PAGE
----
PROMAX BDA STATION SUMMIT

Social Media: Promotion’s Powerful New Tool

Panelists at the PromaxBDA Station Summit discuss the value, opportunities and problems that stem from Facebook, Twitter and other platforms.

Today, it’s hard to imagine successfully marketing and promoting TV shows and building relationships with viewers without tapping into social media networks like Facebook, Twitter and emerging sites like Tout.

In the past few years, social sites that didn’t exist not long ago have radically overhauled the TV industry, including by greatly affecting the marketers tasked with promoting shows and stations with traditional and nontraditional platforms, according to panelists on this morning’s State of the Industry: A View from the Top by Broadcast’s Best at the PromaxBDA Station Summit in Las Vegas.

The panelists discussed a wide range of topics, from social media to political ad dollars, to balancing their work with their personal lives.

“Affiliates want to share reels and share information,” said Nick Belperio, SVP of marketing at Fox Broadcasting Co. “Social media allows them to share and post immediately. It allows me and my department to speak with stations. I see a lot of stations whose news anchors manipulate social media well. They’ll be online while they’re on the air or during commercial breaks. It’s really intimate.”

“We share our strategies with affiliate marketing teams,” said Marla Provencio, EVP-chief marketing officer at ABC Entertainment Group. “We have a webinar specifically for social and digital strategy.”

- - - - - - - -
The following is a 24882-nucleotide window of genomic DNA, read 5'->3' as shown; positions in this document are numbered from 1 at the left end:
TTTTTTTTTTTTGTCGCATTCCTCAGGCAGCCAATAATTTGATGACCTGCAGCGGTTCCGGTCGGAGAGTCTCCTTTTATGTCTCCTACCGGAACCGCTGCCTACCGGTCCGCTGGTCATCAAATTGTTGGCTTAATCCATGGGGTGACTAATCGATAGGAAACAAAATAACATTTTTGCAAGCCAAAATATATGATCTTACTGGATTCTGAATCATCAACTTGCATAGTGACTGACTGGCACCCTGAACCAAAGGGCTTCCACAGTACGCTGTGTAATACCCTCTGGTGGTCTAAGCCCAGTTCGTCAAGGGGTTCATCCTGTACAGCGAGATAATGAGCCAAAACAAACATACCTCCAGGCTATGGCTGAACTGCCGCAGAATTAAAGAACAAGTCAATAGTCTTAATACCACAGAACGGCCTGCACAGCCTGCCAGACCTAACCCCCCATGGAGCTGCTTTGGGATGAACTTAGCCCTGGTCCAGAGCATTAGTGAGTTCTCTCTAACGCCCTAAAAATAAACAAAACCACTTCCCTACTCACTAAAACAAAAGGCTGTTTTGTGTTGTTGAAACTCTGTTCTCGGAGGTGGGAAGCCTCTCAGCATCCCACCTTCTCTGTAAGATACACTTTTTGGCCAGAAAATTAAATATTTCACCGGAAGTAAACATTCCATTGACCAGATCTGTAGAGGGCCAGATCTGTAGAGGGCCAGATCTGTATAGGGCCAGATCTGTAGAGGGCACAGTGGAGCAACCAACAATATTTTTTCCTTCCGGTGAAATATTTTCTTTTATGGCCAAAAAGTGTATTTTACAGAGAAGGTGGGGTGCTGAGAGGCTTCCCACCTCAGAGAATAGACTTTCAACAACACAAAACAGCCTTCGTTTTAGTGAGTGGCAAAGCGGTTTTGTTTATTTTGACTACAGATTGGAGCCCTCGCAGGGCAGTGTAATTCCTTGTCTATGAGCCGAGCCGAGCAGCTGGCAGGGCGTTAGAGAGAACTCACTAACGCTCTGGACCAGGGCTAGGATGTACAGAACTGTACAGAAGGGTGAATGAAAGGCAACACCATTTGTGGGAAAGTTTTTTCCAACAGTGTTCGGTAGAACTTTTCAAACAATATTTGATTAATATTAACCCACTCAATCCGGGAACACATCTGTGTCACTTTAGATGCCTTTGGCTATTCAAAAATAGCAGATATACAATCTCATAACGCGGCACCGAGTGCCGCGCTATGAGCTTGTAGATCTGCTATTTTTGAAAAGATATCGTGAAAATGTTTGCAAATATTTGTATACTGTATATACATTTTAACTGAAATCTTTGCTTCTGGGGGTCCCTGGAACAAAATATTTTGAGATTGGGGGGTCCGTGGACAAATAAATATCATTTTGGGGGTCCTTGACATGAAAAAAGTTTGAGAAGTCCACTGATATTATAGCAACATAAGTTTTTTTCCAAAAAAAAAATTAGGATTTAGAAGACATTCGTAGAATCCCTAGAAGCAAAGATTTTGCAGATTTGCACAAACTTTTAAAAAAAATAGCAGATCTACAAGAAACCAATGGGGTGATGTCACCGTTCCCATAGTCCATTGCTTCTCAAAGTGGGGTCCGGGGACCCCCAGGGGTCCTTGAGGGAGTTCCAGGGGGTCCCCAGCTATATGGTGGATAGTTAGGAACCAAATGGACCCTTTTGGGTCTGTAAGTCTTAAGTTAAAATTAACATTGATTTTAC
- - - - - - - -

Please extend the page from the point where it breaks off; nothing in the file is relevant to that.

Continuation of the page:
Still, she warns that TV viewers are turned off by social media that’s too much of a hard sell. Instead, conversations that forge relationships between viewers and TV stations and networks are critically important.

BRAND CONNECTIONS

“One of the best ways to utilize Facebook is as a research tool,” Provencio said. We have put promos on Facebook and asked viewers which one they like. But anything you do on these pages has to feel right. It’s totally different from what you’re doing on air. If they feel that we’re selling them something, they flee.”

Scott Blumenthal, EVP of television at LIN Media, said it’s more important for stations to use social media to build their own brand than help another company like Facebook build its brand.

“I don’t give a shit about Facebook,” he said. “We upload content there, but you can’t build a brand on Facebook. From a station standpoint, I don’t think Facebook and social media are the same. Social media has a value. But the way we use social media is on our platforms to help build our brand.”

There is a place for social media and one of those is to help stations figure out what their viewers are talking about.

“Our clearest example of how it can work was when Hurricane Irene was coming,” said Valari Staab, president of NBC Owned Television Stations. “On social media, it became clearer and clearer that it would hit in Connecticut. The station was following social media. It was exploding. They went on the air early because they realized their viewers were already following it. You can use it to learn what your market is interested in.”